There is a chasidic story about two boys from the North Shore of Chicago that went to study at the University of Illinois in Champaign Urbana. Have you heard this one before? One joined AEPi, the other ZBT. Yeah, you’ve heard this one before…But we promise this is a story for the ages!
This is the story of the birth of…the Matzo Bash in Chicago.
Chapter I – Origins
After a few years of partying but mostly party planning, the two college grads felt nostalgic for their fraternity days. The days when your entire friend group lived in the same area and large get togethers are every weekend. Why does college have to end, they asked themselves?
Freddie Kole, a finance major, never thought he would turn his side hustle party planning for cash into a much bigger full-time job. Event planning meant side cash, which is every college students’ dream.
At the same time in small Champaign-Urbana, another finance major, Alon Schwartz, organized hip-hop freestyle battles with his friends as a side hustle. The event brought out local talent and after college, Alon and his partners brought the event to Chicago.
Chapter II – Chicago
Out of college and event planning in the city, both Kole and Schwartz wanted to help young Jews find a place to party on Christmas.
In 2006, Alon and his team were the first to get into the matzo bash game. They saw that the matzo ball was big in other cities, but it was still “not a thing” in Chicago.
Chapter III – The First Matzo Bash
Two years later, and the party was growing exponentially. Schwartz’s focus was to get all the right partners and support from the larger Jewish community. This took years to build. And as the years went on, the party just got bigger and bigger.
After outgrowing the original venue (Martini Park, which is now closed) they had to find a new space to contain the overflowing Jews looking for a Christmas getaway.
Chapter IV – A Tale of Two Parties
At the same time as the birth of the Matzo Bash in 2003, Kole and his team had created an annual Christmas event through his company, called Chicago Twenty Something.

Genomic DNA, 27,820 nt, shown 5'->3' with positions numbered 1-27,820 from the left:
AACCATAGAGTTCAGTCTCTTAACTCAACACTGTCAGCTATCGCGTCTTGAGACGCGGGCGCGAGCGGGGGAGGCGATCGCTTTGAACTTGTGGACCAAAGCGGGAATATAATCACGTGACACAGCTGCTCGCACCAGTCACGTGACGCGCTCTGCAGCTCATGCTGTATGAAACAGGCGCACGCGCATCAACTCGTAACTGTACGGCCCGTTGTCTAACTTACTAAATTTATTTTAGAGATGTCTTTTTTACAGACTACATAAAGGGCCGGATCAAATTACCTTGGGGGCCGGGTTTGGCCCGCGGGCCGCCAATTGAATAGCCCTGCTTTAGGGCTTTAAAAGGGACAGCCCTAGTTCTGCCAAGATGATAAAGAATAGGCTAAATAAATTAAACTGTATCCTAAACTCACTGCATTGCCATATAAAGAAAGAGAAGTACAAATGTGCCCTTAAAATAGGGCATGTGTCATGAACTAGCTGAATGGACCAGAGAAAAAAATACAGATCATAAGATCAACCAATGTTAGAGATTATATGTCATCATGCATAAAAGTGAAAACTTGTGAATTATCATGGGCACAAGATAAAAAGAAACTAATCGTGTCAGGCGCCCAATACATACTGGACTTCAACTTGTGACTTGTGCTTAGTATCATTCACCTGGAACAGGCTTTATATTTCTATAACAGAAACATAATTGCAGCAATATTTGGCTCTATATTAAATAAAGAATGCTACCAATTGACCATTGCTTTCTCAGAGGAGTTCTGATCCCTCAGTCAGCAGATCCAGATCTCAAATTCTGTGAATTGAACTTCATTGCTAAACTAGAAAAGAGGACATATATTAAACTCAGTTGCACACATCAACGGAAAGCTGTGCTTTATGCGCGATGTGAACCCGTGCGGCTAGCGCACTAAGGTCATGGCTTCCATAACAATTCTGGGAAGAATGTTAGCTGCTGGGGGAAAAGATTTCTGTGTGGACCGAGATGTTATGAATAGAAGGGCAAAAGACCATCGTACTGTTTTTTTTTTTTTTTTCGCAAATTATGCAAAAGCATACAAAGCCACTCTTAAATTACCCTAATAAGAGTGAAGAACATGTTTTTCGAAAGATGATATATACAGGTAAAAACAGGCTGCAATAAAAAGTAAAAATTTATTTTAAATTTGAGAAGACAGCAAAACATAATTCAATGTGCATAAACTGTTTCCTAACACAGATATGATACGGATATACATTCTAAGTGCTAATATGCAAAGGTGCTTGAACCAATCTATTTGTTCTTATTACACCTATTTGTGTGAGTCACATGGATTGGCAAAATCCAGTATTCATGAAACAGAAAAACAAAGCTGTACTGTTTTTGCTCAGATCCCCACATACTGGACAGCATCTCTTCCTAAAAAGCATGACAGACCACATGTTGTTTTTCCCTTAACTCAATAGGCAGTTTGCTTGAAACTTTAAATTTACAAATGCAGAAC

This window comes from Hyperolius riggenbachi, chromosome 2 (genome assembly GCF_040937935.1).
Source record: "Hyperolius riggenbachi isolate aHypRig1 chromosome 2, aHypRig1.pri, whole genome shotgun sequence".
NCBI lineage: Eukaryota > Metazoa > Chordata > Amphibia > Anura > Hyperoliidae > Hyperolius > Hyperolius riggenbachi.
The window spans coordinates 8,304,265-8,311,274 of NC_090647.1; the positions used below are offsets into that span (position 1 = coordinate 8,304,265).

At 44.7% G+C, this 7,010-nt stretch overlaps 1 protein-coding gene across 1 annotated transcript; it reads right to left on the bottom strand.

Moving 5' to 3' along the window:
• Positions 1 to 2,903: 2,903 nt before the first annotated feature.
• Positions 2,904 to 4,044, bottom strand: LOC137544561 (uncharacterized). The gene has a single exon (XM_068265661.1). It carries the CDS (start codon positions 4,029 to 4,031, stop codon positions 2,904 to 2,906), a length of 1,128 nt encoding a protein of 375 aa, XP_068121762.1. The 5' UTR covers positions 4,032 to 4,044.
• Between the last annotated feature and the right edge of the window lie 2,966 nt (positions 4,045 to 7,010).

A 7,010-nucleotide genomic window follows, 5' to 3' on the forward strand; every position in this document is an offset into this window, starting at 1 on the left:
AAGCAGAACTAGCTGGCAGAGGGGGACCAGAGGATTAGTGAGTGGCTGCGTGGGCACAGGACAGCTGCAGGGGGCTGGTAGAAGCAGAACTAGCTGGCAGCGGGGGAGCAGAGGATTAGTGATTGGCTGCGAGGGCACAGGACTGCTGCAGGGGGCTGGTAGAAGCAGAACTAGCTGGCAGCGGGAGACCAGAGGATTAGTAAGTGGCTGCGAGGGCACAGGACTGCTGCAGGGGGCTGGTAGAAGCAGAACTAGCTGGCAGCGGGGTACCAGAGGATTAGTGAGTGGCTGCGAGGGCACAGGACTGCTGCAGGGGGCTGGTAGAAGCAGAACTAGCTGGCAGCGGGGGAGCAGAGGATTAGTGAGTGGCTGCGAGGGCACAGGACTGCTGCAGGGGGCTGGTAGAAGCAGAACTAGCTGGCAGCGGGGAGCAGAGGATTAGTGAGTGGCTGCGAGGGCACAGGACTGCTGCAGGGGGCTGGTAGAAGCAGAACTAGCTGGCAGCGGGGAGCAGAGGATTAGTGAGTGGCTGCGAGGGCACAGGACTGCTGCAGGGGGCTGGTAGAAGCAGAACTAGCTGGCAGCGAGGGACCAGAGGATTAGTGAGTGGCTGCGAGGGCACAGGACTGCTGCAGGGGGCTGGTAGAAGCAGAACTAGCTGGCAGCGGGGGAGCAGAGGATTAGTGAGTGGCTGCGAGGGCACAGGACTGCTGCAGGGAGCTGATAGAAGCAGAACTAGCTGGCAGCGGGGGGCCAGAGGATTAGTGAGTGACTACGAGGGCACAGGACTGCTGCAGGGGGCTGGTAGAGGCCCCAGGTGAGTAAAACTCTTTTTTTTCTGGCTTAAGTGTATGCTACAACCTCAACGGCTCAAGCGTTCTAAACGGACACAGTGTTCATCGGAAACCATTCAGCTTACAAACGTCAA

You may have known it as “Stoutmas Eve” or “Christmas Eve Party” or “Rock Mitzvah”. The brand was not strong. But each year, Jews came out to enjoy Christmas Eve together as a community. Schwartz and the Matzo Bash moved venues and continued to expand. Beginning in 2004, Kole really began to grow Chicago Twenty Something and their Christmas Eve event.
Chapter V – Maccabees Join Forces
Each Christmas, Jews looking for some Christmas spirit had to choose which party they went to. The community was divided. Something had to change. After many years of competing Christmas Eve parties, in 2012 Kole and Schwartz decided to combine forces and take the Matzo Bash to the next level. Schwartz reminisces:
We figured it would be better if we did it together
According to Kole, the goal is to “Bring a bunch of Jewish people together. It’s a great night to catch up with old friends, make new friends and maybe meet that special someone. It is also a way to help some great Jewish organizations by giving them exposure & some financial support.” Both Kole and Schwartz love the Annual JUF Big Event and want to give back more to their community. The Matzo Bash donates a portion of the ticket sales back to the JUF & the some of the other co-sponsors.
Even though this has always been a hobby for Schwartz, after he moved to Los Angeles to run West coast marketing for WeWork, he passed the project on to his younger brother Oren who is based in Chicago.
What started as a side hustle for Kole has become a full-time enterprise and 14 years later he is still planning parties. Like every large Jewish party, the Landon Twins are involved. Kole and Schwartz refer to the twins as staples of Chicago nightlife and excited to work together.
PS – Matzo Bash Miracles Behind the Scenes
During the Matzo Bash of 2016, Kole’s wife went into labor and he was not able to make the party. In the beginning of the day, though experiencing the beginning pains of labor, Kole’s wife gave him the green light to go to the bash. She planned to go to her parents and wait for the contractions calm down. They did not stop. On the way to the hospital (after picking up Portillo’s of course), Kole called Schwartz to let the team know he would not be able to make the Matzo Bash this year. By 6pm, Kole was being screamed at by his wife as he kept checking Matzo Bash numbers on his phone. Their son was born at 6am on Christmas Day. He was not named “Matzo Bash” or “Jesus” despite popular opinion.
See for yourself!
Freddie Kole, Chicago Twenty Something
Alon Schwartz, Afterlight Events